I recently came across an article written by Michael Munger and published in the Chronicle of Higher Education. The content focuses on the topic of non-fiction writing and why so many are so bad at it. Enjoying writing myself, I thought it clever and right on the money to consider creating such an article. The 10 tips on how to write less badly are most certainly great points that I think many should pay attention to.
The fact is, whether we enjoy it or not, writing is a part of our everyday lives and is a major aspect of communicating with each other. It is constantly surprising to me how many believe that unless you are going to write a book, you really do not need to be that good at writing. And those who think and believe that, become bad at it. I notice the lack of this skill every day at work. The larger part of my job consists of communicating with students via email. In addition, I also enjoy being a writing tutor and this certainly gives me the opportunity to see some bad student writing. Not all is bad, but most is. And it is bad not because the students really can’t learn to write, but because they don’t think it is an important enough skill to learn. It is simply amazing to find out on a regular basis that many are under the impression that writing is a talent: one is either born with it or not. Which is probably true in terms of coming up with the story, the creative idea, the characters that will captivate an audience. But Munger’s article doesn’t discuss this part of the writing process. The author stresses nonfiction writing, the writing we all have to do in school or at work. This aspect of writing can be acquired, can be customized and most importantly, can become less bad.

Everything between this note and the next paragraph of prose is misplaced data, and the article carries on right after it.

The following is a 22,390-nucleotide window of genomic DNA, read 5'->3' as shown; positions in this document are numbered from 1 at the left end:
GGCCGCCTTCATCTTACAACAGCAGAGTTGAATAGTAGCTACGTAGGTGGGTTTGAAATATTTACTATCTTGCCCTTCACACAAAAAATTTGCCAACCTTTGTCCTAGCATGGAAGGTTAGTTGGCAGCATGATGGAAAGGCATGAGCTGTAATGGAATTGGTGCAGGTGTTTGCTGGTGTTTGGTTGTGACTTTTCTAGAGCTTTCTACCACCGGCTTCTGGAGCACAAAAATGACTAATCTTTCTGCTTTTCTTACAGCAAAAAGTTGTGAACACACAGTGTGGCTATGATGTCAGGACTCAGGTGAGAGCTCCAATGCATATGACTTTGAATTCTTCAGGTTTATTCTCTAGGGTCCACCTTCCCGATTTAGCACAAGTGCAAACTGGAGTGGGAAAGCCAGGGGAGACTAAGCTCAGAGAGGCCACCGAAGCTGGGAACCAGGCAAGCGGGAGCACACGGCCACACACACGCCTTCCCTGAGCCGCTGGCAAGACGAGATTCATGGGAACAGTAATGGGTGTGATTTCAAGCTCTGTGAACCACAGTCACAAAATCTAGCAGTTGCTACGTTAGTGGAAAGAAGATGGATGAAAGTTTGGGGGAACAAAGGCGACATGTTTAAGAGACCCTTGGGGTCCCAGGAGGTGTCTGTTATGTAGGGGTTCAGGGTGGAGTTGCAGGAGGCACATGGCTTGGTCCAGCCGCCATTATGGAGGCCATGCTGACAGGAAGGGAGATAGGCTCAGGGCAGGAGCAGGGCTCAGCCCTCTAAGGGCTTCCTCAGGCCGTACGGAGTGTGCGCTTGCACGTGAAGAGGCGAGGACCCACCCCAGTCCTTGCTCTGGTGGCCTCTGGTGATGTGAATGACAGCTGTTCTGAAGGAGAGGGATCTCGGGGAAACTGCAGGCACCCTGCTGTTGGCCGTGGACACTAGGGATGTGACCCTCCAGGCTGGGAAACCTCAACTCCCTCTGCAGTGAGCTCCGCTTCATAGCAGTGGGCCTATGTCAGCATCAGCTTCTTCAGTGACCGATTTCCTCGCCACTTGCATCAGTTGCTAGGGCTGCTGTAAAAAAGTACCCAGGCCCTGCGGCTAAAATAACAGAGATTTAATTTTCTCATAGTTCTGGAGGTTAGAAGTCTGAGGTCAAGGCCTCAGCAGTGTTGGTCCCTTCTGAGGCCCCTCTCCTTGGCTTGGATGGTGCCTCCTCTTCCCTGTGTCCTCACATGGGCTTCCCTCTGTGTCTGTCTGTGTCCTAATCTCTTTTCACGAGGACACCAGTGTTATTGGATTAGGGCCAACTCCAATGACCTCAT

I agree with the 10 tips Munger has provided and as far as I am concerned, they will be pinned to my wall so that I can read them every day and remind myself that the writing skill takes effort and practice; it does not appear from thin air.